It isn’t all in your mind. Stress affects your health at every level. Learn how to combat the negative effects of stress on your body, mind and spirit.
by Qineng Tan, L.Ac., Ph.D.
“But he was so young!” “But there wasn’t anything wrong with her!” Have you heard of someone you know–maybe a friend or a relative, maybe someone famous you admire–dying, suddenly? It’s hard to take it in; we don’t want to believe that these things can happen, especially when someone is only in their middle ages. It forces us to look at our own lives. Are we taking the time to take care of ourselves? Or are we rushing around from one crisis to another, always stressed out?
Stress is the body’s natural reaction to any difficulties that appear in our lives, physically or emotionally. It’s a normal response to adverse conditions. It’s actually healthy to experience some low-degree, short-term stress occasionally, because this lets the body practice protecting itself. Unfortunately, our modern lifestyle creates a lot of stressful situations for us to endure, and most people are not taught or encouraged to release the effects of stress from our bodies and minds. When stress builds up, it can lead to serious health problems. It may be that when you go to an M.D. who orders tests, nothing shows up in a scan or a blood test. But that may not mean you don’t have a serious problem.
Chronic stress can cause a variety of symptoms and illnesses and affect overall health and wellbeing. Many diseases, including 90% of cancers, can be linked to stress. A recent study from AARP found that 37% of adults over 50 have experienced a major stressful life event in the past year. Job changes, the illness or death of a family member, relationship issues, financial or business difficulties, caring for and educating children – we all face these stressors at one time or another. For some people, the problems begin in childhood. If a child experiences trauma–parents fighting, or bullying at school, for example–that kind of severe stress can develop into permanent health problems as he or she grows up.
TCM is based on the philosophy that the body, mind, and spirit are inextricably linked. It is only in recent years that Western science has begun to acknowledge the connection between the emotions and our physical health. In TCM, we always look at the whole person. If the emotions are out of balance, the body’s functions will be, too. Keep in mind that without a spirit, the body is nothing more than a container: a box. Likewise, if the body is not healthy, the spirit doesn’t have a good home to live in. That is why we treat stress, emotional fluctuations, and balance the body’s organ systems all at the same time with acupuncture.
What Stress Can Do To Your Body
Stress can affect all systems in the body. It starts with the central nervous system and the endocrine system. When something unusual happens, the brain gets a signal: something needs to be done! The brain sends out a message, alerting the body to start producing hormones like adrenaline and cortisol. Adrenaline increases the heart rate, elevates the blood pressure and boosts energy supplies. Cortisone increases sugar in the bloodstream, enhances the brain’s use of glucose and increases the body’s ability to repair tissues.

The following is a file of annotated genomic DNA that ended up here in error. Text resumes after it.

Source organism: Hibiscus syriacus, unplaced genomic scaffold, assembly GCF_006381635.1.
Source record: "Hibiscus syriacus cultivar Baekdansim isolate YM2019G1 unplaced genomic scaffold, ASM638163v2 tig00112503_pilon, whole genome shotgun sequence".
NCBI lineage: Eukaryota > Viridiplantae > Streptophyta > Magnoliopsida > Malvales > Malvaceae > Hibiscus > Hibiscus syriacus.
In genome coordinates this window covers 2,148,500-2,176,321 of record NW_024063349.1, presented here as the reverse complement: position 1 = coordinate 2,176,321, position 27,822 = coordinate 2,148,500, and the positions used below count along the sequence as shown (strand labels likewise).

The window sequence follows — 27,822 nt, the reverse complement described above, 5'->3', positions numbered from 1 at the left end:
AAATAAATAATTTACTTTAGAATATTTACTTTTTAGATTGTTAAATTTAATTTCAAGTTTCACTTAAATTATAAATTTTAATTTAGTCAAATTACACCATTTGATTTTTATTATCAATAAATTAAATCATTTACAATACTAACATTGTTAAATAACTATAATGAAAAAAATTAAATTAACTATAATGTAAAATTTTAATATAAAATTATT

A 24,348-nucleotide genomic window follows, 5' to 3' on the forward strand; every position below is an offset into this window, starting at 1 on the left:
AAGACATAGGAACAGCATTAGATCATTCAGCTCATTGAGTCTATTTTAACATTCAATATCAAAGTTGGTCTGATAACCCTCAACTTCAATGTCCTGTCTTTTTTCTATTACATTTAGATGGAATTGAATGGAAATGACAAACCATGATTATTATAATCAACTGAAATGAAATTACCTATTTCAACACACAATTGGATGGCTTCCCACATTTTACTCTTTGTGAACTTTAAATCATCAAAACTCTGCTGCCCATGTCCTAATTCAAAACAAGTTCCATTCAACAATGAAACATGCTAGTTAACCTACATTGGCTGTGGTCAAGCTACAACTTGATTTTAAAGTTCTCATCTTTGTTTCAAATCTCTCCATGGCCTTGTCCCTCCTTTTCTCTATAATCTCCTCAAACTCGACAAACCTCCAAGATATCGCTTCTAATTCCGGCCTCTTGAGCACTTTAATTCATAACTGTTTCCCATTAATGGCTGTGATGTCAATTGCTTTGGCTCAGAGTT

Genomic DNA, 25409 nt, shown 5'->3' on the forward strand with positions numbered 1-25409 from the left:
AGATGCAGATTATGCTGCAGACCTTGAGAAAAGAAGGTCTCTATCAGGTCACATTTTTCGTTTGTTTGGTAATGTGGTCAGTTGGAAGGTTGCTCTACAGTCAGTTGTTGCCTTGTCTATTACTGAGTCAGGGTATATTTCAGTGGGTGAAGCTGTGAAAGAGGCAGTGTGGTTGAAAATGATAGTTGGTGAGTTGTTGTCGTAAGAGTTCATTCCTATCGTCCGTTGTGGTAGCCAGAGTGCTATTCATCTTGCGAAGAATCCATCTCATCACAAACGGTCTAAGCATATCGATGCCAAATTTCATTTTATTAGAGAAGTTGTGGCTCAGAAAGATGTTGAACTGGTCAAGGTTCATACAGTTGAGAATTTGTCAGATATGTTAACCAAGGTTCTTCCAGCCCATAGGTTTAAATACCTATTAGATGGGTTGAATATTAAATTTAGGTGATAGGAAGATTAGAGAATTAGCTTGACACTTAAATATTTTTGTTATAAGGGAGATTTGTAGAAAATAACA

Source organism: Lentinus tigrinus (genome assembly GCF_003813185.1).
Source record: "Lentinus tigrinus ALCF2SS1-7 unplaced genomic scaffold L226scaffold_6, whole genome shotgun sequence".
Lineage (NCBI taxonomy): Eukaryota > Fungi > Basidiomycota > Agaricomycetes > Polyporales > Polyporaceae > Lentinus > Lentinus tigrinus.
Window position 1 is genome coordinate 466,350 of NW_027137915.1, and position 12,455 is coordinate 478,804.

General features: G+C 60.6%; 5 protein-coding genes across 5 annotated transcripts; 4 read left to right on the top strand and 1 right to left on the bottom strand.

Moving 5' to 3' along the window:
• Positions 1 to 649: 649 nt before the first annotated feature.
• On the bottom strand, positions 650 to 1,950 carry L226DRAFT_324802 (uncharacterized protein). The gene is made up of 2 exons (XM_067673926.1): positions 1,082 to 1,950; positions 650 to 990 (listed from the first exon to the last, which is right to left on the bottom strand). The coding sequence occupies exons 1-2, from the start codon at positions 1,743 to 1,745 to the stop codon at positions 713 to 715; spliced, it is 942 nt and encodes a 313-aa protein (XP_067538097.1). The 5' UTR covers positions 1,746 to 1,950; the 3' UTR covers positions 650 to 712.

In the short term, the body is doing what it needs to protect itself. But if you are under this kind of stress constantly–think about it–your body will keep producing adrenaline, causing the heart to beat constantly at a high rate and keep the blood pressure high. Eventually, the body will become exhausted, leading to chronic fatigue, hypertension, diabetes, risk of stroke and heart attack. The lungs become vulnerable, which can trigger asthma. When the cortisone level is high, it causes a constant immune response. Eventually, the immune system becomes imbalanced.
Long term stress can cause the body to lose the ability to shut off the alert that says something is wrong: what we call the “fight or flight” response. Say you send a soldier to a war zone. The soldier’s job is to shoot the enemy. When the enemy approaches, the soldier starts to shoot. But if the soldier is there fighting for days, weeks, years, and his job is to keep shooting, at some point he stops recognizing who is an enemy or who is an ally. He will shoot anybody. Likewise, the body loses the ability to recognize what is good and what is not good. This is what creates an autoimmune condition, like ALS, MS, lupus, or rheumatoid arthritis.
When a person is under chronic stress, the liver has to work much harder. We rely on the liver to clean the blood, but if it gets tired out, it can’t do its job. So toxins don’t always come from outside the body; they can come from stress, when the body becomes more acidic and toxic, increasing inflammation and risk of cancer.
When we’re upset, the appetite changes, causing us to eat too much or too little, affecting our nutrition. Many digestive problems are related to long term stress: heartburn and reflux, ulcers, cramping, nausea, vomiting, obesity, constipation, bloat, IBS, diarrhea. Sometimes stress shows itself externally, on the surface of the skin, as with eczema or psoriasis.
Stress causes the muscles to become tight and makes the nerves more sensitive. This causes more pain and inflammation.
The reproductive system and the sex drive are, naturally, affected by hormone imbalances, too. For women, this can cause PMS, fertility issues related to ovarian function, blocked tubes, or unstable uterine lining, and more severe menopausal symptoms. For men, long term stress can cause the testosterone level to drop, the prostate and the urethra to become inflamed and prone to infection. With all of this, it is no wonder that libido and sexual function take a dive, too.